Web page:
Writing the Application Evaluation, Outcomes and Reporting What are some types of evaluation tools that you might use?
Writing the Application Sustainability / Future Funding If one-time program, irrelevant. Grants don’t last forever. What’s your plan for the next step in funding? Decreased reliance on funder over time. Potential for revenue generation. Your funder is looking for is evidence of a plan. Go back to need – solve it!
Writing the Application NEED What’s the problem? PROJECT What are you going to do about it? BUDGET How much will it cost? EVALUATION How will you measure success? (relates to NEED)- Realistic and concrete - Integrated
SUMMARY STATEMENT COMMUNITY NEED PROJECT DESCRIPTION BUDGET EVALUATION Application Review
Writing the Application SUCCESSFUL APPLICATION TIPS Logical Flow Clear, Concise, Compelling Passionate, but not emotional Realistic Budget fits Bang for Buck Follows guidelines
What Happens Next? SITE VISIT TIPS Who should attend Frequently asked questions Know your proposal Know your budget, facts & figures Demonstrate enthusiasm Share additional information Bring visual aids, where appropriate
What Happens Next? If you ARE funded … Read funder’s comments, if any Heed any rules about acknowledgement Run a good project Check with the funder on program changes Inform if budget deviates Communicate with the funder Submit your follow-up report on time Opportunity to tell story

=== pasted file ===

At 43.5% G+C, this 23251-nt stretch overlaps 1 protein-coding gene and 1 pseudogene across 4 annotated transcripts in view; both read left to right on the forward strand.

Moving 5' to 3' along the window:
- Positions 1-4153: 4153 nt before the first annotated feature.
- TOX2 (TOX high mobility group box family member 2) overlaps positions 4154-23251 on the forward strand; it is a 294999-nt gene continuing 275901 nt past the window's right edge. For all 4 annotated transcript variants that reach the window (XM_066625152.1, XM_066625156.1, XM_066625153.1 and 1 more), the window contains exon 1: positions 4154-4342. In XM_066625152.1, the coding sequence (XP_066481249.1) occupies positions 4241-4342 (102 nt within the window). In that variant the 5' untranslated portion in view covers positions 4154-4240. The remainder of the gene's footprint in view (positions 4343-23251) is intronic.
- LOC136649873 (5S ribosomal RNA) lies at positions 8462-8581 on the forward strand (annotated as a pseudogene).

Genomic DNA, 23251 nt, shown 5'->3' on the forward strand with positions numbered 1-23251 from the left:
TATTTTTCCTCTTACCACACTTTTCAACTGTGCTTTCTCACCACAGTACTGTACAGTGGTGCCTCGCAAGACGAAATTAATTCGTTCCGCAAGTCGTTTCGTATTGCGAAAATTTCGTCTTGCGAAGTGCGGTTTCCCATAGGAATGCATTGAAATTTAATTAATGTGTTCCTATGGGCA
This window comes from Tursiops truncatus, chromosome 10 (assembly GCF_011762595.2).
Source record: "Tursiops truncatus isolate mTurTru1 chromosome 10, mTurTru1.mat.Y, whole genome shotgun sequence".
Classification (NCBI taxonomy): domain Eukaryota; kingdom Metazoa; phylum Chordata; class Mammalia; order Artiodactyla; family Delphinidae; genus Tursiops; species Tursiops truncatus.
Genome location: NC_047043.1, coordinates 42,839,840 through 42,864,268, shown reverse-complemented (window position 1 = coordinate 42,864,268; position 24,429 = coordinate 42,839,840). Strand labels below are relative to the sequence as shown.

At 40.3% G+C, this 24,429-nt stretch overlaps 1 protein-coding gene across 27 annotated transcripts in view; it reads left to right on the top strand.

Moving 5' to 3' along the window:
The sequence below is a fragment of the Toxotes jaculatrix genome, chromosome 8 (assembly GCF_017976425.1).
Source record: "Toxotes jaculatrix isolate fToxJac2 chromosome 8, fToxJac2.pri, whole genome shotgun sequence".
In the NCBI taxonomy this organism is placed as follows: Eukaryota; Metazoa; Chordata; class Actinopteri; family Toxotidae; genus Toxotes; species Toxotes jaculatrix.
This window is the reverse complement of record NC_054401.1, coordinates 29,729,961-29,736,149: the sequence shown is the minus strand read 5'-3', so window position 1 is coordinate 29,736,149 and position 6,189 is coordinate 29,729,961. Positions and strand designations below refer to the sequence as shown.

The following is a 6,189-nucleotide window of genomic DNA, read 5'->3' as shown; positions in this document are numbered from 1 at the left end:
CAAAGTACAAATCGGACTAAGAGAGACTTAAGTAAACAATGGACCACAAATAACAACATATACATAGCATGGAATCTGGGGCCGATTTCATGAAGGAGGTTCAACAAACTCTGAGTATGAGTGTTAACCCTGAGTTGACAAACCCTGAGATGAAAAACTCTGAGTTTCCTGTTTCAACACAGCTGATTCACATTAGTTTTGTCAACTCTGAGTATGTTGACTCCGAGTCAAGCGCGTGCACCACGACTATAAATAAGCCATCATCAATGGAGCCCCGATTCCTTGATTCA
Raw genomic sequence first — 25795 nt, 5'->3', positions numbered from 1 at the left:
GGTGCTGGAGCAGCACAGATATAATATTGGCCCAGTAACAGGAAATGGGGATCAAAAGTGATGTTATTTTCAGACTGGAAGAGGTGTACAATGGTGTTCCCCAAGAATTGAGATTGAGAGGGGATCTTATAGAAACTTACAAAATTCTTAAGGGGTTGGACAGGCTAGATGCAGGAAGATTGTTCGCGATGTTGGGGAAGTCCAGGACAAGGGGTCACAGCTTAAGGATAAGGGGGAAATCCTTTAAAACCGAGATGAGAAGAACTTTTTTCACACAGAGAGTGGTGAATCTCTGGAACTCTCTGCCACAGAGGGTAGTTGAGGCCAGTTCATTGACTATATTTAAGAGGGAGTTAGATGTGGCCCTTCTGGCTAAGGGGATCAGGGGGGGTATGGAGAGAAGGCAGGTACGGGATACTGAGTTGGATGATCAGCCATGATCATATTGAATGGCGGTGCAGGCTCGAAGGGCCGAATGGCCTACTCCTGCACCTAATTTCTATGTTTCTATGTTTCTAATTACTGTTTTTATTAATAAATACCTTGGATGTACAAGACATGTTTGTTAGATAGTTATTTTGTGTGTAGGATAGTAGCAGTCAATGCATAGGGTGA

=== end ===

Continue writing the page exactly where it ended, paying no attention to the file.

Writing the Grant Report Evaluation, Outcomes and Reporting Go back to application Use the tools you said you would use Report against stated goals Share other findings Statistical and anecdotal information
Writing the Grant Report Evaluation What if your program didn’t work? Don’t hide it! Great learning tools, for you and for the funder. Why didn’t it work? What would you do differently next time? Successful program vs. successful grant.
What Happens Next? If you are NOT funded … Read funder’s comments, if any Walk a mile….then think about reapplying Go back through the process: where might you have fallen short? Possible funder simply ran out of money Strengthen your proposal, see if another funder would be a better fit, and resubmit!
What Happens Next? If you are NOT funded … More applications than funds EVERY YEAR Does not mean it was a bad proposal Does not mean funder just ‘didn’t get it.’
What Else? – General Questions –Can we submit more than one application to the Community Foundation in any year or cycle? –Can I resubmit a declined proposal? –What happens if you don’t spend all the money? –Is it acceptable to submit my proposal to more than one funder at a time? –We have applied for other funding for this project, do I list that in my proposal and if so, where? –In what way will the Community Foundation make my proposal available to others and when?
Community Foundation Application Community Foundation application review Tips for electronic submission
The Community Foundation of Jackson Hole Grant Writing Seminar Class Evaluations